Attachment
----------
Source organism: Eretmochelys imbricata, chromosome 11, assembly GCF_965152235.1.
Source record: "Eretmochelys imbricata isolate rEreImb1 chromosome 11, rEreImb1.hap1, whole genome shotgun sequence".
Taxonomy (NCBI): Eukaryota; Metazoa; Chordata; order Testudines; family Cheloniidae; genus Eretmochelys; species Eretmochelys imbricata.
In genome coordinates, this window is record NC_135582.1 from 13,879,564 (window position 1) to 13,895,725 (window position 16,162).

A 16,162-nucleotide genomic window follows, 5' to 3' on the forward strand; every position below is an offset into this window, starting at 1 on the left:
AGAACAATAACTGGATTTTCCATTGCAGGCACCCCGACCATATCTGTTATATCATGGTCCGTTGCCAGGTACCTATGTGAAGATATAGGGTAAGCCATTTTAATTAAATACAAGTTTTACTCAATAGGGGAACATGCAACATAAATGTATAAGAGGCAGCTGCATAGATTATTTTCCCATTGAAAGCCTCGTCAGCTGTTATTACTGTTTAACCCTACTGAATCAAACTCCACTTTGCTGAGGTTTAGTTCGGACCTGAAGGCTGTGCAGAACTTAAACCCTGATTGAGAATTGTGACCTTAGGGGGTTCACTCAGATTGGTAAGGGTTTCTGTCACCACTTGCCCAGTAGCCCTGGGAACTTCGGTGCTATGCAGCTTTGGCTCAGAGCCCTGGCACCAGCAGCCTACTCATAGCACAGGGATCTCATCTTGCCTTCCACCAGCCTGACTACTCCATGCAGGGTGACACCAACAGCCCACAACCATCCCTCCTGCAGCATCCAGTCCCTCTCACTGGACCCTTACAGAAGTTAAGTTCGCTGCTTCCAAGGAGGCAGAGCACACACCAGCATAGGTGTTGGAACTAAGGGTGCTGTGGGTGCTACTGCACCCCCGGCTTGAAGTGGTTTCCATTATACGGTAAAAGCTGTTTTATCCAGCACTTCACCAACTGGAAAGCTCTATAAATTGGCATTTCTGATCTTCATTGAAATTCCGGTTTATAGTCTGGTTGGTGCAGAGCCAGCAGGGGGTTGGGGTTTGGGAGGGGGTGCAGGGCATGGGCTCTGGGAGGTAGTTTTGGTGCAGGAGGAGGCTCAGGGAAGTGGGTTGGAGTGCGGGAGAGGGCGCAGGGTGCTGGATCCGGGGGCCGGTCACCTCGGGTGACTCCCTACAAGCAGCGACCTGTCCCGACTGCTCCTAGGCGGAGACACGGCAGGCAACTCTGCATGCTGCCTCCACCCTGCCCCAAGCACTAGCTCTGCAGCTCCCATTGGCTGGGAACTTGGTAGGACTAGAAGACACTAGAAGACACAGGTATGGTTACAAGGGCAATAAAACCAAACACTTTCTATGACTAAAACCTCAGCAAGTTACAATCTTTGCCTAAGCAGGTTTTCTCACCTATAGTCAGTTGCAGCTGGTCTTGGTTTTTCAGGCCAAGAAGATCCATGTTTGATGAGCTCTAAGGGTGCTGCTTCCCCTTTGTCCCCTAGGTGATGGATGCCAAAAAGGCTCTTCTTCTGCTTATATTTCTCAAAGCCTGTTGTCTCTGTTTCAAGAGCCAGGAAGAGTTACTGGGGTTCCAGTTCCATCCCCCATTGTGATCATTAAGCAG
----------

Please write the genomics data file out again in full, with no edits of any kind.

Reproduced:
Source organism: Eretmochelys imbricata, chromosome 11, assembly GCF_965152235.1.
Source record: "Eretmochelys imbricata isolate rEreImb1 chromosome 11, rEreImb1.hap1, whole genome shotgun sequence".
Taxonomy (NCBI): Eukaryota; Metazoa; Chordata; order Testudines; family Cheloniidae; genus Eretmochelys; species Eretmochelys imbricata.
In genome coordinates, this window is record NC_135582.1 from 13,879,564 (window position 1) to 13,895,725 (window position 16,162).

A 16,162-nucleotide genomic window follows, 5' to 3' on the forward strand; every position below is an offset into this window, starting at 1 on the left:
AGAACAATAACTGGATTTTCCATTGCAGGCACCCCGACCATATCTGTTATATCATGGTCCGTTGCCAGGTACCTATGTGAAGATATAGGGTAAGCCATTTTAATTAAATACAAGTTTTACTCAATAGGGGAACATGCAACATAAATGTATAAGAGGCAGCTGCATAGATTATTTTCCCATTGAAAGCCTCGTCAGCTGTTATTACTGTTTAACCCTACTGAATCAAACTCCACTTTGCTGAGGTTTAGTTCGGACCTGAAGGCTGTGCAGAACTTAAACCCTGATTGAGAATTGTGACCTTAGGGGGTTCACTCAGATTGGTAAGGGTTTCTGTCACCACTTGCCCAGTAGCCCTGGGAACTTCGGTGCTATGCAGCTTTGGCTCAGAGCCCTGGCACCAGCAGCCTACTCATAGCACAGGGATCTCATCTTGCCTTCCACCAGCCTGACTACTCCATGCAGGGTGACACCAACAGCCCACAACCATCCCTCCTGCAGCATCCAGTCCCTCTCACTGGACCCTTACAGAAGTTAAGTTCGCTGCTTCCAAGGAGGCAGAGCACACACCAGCATAGGTGTTGGAACTAAGGGTGCTGTGGGTGCTACTGCACCCCCGGCTTGAAGTGGTTTCCATTATACGGTAAAAGCTGTTTTATCCAGCACTTCACCAACTGGAAAGCTCTATAAATTGGCATTTCTGATCTTCATTGAAATTCCGGTTTATAGTCTGGTTGGTGCAGAGCCAGCAGGGGGTTGGGGTTTGGGAGGGGGTGCAGGGCATGGGCTCTGGGAGGTAGTTTTGGTGCAGGAGGAGGCTCAGGGAAGTGGGTTGGAGTGCGGGAGAGGGCGCAGGGTGCTGGATCCGGGGGCCGGTCACCTCGGGTGACTCCCTACAAGCAGCGACCTGTCCCGACTGCTCCTAGGCGGAGACACGGCAGGCAACTCTGCATGCTGCCTCCACCCTGCCCCAAGCACTAGCTCTGCAGCTCCCATTGGCTGGGAACTTGGTAGGACTAGAAGACACTAGAAGACACAGGTATGGTTACAAGGGCAATAAAACCAAACACTTTCTATGACTAAAACCTCAGCAAGTTACAATCTTTGCCTAAGCAGGTTTTCTCACCTATAGTCAGTTGCAGCTGGTCTTGGTTTTTCAGGCCAAGAAGATCCATGTTTGATGAGCTCTAAGGGTGCTGCTTCCCCTTTGTCCCCTAGGTGATGGATGCCAAAAAGGCTCTTCTTCTGCTTATATTTCTCAAAGCCTGTTGTCTCTGTTTCAAGAGCCAGGAAGAGTTACTGGGGTTCCAGTTCCATCCCCCATTGTGATCATTAAGCAG